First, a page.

• 2 teaspoons chopped fresh marjoram, or 1 teaspoon dried oregano
  • 1/2 teaspoon red pepper flakes
  • 2 tablespoons red wine vinegar
  • 1/4 cup extra virgin olive oil. 
  • dash of Worcestershire Sauce, optional

  Mix everything together in a bowl.  Can be made ahead but tastes much better fresh.




 Beef Empanadas



3/4 cup lard
2 3/4 cups flour
2 tsp. salt
Pinch paprika


3 tbsp. olive oil
1 small yellow onion, peeled and minced
1/2 small red bell pepper, cored, seeded, and finely diced
1/2 chicken bouillon cube
1/2 tsp. paprika
1/2 tsp. red pepper flakes
1/2 tsp. ground white pepper
1/2 tsp. ground cumin
3/4 lb. boneless beef shoulder, finely diced (you can use ground sirloin)
1 small russet potato, peeled, finely diced, and boiled (I omit)
1/3 cup raisins
8 green Spanish olives, pitted and chopped
3 scallions, trimmed and chopped
1 hard-cooked egg, peeled and chopped

1. For the dough: Heat 1 cup water and lard together in a medium saucepan over medium heat until the liquid is warm and the lard has melted. Meanwhile, mix together flour and salt in a large mixing bowl. Make a well in the center of the flour. Put paprika in well, then add a little of the warm liquid and stir with your fingertips to make a wet paste. Pour in remaining liquid while using your hand to work the flour into the liquid. Continue to work dry ingredients into wet ingredients with your hands to form a wet, oily dough. Wrap dough in plastic and refrigerate until dough is chilled, about 2 hours.

2. For the filling: Heat oil in a large skillet over medium heat. Add onions, bell peppers, bouillon cube, paprika, red pepper flakes, white pepper, and cumin, and cook until onions are soft, about 7 minutes. Add beef, season to taste with salt, and cook, stirring, until meat is browned, about 5 minutes. Transfer filling to a large bowl and set aside to cool. Once filling has cooled, add potatoes, raisins, olives, scallions, and egg. Adjust seasonings. Cover with plastic wrap and set aside.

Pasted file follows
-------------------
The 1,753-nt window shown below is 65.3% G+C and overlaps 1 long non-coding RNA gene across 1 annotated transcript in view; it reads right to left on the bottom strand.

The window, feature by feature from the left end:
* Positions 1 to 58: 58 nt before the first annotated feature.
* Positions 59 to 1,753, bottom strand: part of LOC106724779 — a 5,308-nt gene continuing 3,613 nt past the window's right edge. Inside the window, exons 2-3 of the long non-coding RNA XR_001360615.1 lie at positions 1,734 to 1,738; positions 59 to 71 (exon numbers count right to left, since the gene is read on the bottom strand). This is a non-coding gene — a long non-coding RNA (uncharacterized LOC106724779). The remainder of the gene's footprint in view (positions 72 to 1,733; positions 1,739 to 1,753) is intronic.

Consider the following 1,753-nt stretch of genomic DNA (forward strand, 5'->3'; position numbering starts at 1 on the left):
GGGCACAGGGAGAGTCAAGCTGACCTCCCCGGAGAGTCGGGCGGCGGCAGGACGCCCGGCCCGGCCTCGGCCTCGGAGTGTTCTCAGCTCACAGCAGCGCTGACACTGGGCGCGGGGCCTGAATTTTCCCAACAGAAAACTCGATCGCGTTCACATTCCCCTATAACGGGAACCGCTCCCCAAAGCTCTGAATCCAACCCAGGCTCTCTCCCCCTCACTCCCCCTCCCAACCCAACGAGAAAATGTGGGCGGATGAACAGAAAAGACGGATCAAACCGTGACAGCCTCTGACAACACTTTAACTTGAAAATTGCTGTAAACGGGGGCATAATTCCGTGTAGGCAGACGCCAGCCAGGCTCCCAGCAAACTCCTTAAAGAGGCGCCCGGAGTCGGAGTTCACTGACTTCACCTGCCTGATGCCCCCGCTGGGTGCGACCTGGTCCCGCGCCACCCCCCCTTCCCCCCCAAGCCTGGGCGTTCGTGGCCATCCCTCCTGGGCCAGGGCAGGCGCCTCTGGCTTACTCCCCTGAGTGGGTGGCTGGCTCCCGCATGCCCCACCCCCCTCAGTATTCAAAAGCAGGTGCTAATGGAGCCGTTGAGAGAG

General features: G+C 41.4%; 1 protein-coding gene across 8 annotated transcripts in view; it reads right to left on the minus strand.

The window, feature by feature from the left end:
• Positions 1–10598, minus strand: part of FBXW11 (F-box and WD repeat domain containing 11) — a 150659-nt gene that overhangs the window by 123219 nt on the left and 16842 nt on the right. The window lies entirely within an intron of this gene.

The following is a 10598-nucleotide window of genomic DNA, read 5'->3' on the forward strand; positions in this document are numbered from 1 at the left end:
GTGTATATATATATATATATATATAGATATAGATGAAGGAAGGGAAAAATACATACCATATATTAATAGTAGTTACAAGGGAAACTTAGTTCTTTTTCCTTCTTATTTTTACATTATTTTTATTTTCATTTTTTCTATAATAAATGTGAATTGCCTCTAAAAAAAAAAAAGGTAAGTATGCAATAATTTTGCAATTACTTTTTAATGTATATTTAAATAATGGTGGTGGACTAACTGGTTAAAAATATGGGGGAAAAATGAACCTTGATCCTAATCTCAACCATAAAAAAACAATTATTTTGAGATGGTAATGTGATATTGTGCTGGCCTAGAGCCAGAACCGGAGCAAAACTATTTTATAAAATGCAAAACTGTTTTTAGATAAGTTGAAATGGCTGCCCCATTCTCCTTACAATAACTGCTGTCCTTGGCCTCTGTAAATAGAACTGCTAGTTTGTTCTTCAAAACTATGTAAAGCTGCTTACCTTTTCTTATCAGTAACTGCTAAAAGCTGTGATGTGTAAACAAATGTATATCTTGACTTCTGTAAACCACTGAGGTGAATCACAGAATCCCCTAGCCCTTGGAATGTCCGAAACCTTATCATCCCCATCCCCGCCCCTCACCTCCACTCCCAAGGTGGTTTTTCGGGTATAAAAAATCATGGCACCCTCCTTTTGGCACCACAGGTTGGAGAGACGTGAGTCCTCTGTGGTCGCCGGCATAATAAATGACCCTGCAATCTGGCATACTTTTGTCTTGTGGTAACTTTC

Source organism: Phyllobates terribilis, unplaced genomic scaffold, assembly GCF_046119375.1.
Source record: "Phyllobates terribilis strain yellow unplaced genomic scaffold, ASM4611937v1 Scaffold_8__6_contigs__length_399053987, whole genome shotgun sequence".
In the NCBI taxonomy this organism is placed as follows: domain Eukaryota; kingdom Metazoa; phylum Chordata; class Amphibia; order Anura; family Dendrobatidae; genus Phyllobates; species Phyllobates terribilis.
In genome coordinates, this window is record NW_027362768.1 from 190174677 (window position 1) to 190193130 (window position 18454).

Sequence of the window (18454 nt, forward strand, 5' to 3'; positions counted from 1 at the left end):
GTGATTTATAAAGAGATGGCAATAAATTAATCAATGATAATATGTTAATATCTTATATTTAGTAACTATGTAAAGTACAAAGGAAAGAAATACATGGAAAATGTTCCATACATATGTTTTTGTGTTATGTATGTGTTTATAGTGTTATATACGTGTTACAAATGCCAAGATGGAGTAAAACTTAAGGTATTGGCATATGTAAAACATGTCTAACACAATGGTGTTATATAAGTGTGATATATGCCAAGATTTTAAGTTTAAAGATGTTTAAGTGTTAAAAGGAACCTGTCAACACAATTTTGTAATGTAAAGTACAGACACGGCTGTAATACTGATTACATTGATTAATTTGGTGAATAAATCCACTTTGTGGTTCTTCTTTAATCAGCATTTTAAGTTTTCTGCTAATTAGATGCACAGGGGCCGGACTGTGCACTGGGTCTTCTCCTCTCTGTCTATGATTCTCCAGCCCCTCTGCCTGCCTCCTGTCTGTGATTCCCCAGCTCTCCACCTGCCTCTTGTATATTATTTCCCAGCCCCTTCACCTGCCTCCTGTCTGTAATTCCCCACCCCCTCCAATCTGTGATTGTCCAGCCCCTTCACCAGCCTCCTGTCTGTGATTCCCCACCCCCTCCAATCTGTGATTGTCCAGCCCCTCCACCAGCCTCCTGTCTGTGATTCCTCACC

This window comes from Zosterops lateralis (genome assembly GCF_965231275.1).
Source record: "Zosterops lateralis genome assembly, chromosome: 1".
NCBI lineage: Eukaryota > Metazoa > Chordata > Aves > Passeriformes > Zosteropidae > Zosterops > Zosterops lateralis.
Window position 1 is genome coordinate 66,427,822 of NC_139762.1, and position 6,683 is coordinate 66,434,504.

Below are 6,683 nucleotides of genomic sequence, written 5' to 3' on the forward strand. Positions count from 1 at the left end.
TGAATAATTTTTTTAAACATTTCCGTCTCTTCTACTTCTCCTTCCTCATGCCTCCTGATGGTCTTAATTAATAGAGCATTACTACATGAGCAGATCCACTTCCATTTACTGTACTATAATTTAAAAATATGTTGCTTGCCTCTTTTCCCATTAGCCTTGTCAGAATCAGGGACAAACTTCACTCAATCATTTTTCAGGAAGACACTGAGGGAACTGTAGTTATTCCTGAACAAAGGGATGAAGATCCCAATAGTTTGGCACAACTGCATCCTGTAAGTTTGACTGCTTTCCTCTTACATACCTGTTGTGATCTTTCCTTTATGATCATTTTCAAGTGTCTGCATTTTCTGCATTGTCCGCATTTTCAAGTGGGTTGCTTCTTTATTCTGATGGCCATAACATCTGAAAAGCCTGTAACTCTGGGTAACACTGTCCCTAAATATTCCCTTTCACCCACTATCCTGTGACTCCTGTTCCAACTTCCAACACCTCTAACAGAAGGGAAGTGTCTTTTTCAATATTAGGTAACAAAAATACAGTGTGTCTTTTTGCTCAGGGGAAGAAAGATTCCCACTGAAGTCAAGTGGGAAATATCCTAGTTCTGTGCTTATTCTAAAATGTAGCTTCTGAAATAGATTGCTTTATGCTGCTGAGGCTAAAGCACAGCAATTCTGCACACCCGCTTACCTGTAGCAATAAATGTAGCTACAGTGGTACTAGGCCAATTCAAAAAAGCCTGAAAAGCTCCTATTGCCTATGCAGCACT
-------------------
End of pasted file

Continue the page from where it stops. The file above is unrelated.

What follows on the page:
3. Preheat oven to 400°. Tear off pieces of dough and, with your hands, roll into about 12 golf-size balls. Using a rolling pin, roll out dough balls on a lightly floured surface into 5'' circles. To assemble empanadas, place about 3 tbsp. of filling in the center of each dough circle. Fold over and press the edges firmly to seal, starting from the middle and working out to the edges. Curve the ends of the empanada to form a crescent. To make the ''rope'' around edge, pinch 1/2'' of one corner edge between your thumb and index finger and fold edge over onto itself. Pinch and pull another 1/2'' of the edge and fold again, making a rough triangle over the first fold. Repeat this folding around edge, pressing each fold tight. Place empanadas on a cookie sheet and bake until golden brown, 15-20 minutes.

 This recipe is adapted from Saveur

All images Google, Getty



  1. We have several restaurants here that do the Brazilian meal -- usually a salad bar and then the meat comes around and around and around until you're full.

    Sort of like the Melting Pot, after a couple of times, it loses it's luster and if you're craving meat you'd rather spend your many $$$$ for a great steak than the gimmicky Brazilian restaurant.

    But I enjoyed your post -- and it would be a fun way to entertain a crowd.

  2. Our neighbours are from Argentina and they have these BBQ's all the time. You are right, lots of wine and beef! The bread and empanadas are always homemade.

  3. taste buds and salivary glands just exploded with envy...

  4. As a dedicated and enthusiastic carnivore, this looks like a BBQ dream come true for Reggie. Like MLS, my salivary glands are going into overdrive!